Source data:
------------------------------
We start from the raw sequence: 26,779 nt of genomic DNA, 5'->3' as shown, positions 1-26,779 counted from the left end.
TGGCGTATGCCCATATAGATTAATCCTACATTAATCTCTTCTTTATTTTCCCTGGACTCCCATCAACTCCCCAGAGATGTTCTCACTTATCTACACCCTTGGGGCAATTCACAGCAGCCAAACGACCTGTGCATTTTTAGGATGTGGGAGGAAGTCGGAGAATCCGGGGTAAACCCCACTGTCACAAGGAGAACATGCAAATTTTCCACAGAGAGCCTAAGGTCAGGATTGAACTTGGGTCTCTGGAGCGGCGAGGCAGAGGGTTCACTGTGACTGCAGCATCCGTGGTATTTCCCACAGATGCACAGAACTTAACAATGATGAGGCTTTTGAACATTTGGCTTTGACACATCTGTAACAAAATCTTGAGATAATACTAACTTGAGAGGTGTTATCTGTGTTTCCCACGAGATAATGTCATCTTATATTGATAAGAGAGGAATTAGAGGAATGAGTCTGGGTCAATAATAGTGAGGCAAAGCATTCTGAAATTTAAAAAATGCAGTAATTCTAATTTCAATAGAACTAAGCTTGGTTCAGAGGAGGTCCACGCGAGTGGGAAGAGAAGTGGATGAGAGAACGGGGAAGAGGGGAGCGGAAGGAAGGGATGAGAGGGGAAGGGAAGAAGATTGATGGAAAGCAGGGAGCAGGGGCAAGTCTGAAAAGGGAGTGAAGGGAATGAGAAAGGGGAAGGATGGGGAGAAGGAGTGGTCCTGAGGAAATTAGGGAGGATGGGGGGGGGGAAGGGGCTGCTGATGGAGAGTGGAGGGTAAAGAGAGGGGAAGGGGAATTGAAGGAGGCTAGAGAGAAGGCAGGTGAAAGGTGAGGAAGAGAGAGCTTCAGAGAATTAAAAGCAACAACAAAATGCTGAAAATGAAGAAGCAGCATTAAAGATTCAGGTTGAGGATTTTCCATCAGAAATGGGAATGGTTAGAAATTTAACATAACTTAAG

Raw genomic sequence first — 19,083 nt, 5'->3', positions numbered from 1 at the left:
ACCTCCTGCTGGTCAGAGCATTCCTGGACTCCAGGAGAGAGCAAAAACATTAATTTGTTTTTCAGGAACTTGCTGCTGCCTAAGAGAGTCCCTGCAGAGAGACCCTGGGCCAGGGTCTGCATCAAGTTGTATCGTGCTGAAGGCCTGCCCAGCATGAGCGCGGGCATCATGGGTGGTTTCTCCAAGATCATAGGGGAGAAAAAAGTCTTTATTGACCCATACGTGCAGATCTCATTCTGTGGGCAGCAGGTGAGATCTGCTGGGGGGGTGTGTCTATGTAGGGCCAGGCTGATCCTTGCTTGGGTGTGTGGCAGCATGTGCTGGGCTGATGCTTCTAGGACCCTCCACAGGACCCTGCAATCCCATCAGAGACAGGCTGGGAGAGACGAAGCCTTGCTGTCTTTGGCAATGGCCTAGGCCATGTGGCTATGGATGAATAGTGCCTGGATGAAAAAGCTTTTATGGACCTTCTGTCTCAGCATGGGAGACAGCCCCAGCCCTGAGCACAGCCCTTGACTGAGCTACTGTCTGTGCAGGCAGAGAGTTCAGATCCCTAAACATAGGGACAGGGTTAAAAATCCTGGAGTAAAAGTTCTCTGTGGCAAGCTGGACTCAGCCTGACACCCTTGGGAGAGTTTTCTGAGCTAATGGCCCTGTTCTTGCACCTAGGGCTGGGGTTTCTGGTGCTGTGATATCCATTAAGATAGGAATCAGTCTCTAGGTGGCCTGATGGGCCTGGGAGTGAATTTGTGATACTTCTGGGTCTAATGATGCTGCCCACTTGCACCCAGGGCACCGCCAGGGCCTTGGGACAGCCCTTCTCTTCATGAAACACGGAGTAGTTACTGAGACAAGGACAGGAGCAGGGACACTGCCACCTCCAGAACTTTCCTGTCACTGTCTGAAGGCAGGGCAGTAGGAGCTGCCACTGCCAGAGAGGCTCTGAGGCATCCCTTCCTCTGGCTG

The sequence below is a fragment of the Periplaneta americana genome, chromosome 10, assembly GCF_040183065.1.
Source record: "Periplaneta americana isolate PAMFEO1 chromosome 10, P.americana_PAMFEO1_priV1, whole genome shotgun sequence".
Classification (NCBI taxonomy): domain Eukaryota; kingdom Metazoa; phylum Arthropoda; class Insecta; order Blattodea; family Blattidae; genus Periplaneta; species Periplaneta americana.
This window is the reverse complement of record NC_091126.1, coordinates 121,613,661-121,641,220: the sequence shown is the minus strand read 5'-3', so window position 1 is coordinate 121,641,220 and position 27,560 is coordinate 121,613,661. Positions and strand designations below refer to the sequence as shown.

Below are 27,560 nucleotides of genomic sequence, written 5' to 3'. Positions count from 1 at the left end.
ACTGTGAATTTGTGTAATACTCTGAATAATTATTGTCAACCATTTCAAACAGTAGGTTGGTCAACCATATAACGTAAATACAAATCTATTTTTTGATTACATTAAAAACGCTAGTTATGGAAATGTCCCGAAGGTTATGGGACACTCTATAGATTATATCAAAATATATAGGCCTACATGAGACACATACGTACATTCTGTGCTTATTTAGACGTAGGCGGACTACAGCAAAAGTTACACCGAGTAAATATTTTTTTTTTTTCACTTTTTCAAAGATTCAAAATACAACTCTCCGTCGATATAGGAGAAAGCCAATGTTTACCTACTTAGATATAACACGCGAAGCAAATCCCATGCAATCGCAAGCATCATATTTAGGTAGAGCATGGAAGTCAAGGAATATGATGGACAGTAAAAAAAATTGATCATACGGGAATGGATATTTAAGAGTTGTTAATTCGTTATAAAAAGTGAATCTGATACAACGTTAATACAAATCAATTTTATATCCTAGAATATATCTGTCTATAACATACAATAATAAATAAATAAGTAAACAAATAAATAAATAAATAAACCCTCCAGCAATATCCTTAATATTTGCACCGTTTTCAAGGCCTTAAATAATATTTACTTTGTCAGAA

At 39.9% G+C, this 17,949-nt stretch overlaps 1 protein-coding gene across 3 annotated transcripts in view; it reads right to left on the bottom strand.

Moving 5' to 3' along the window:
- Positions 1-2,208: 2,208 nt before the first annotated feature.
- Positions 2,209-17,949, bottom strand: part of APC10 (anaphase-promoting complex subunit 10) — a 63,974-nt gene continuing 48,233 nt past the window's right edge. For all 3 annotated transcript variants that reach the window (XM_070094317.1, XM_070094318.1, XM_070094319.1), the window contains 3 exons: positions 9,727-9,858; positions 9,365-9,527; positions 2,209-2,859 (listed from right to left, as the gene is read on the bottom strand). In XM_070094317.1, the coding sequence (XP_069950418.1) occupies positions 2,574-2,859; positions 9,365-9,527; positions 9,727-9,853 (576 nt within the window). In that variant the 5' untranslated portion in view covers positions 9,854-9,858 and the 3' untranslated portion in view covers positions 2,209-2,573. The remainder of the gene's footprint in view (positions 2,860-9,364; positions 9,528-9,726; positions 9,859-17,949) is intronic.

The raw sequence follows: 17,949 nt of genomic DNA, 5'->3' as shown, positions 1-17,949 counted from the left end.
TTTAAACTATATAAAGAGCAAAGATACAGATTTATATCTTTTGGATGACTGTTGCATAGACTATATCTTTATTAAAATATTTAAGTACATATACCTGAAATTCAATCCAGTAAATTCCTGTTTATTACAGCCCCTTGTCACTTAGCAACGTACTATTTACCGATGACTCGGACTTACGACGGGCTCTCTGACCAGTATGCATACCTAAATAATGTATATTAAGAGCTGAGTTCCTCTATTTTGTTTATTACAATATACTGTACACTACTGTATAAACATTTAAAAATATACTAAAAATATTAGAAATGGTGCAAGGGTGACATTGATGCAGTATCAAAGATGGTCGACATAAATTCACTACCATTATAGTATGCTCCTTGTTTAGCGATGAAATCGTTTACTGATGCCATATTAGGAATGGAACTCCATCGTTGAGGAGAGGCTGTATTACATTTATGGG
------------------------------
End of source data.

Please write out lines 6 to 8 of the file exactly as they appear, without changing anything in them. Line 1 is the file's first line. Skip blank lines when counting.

Source record: "Periplaneta americana isolate PAMFEO1 chromosome 10, P.americana_PAMFEO1_priV1, whole genome shotgun sequence".
Classification (NCBI taxonomy): domain Eukaryota; kingdom Metazoa; phylum Arthropoda; class Insecta; order Blattodea; family Blattidae; genus Periplaneta; species Periplaneta americana.
This window is the reverse complement of record NC_091126.1, coordinates 121,613,661-121,641,220: the sequence shown is the minus strand read 5'-3', so window position 1 is coordinate 121,641,220 and position 27,560 is coordinate 121,613,661. Positions and strand designations below refer to the sequence as shown.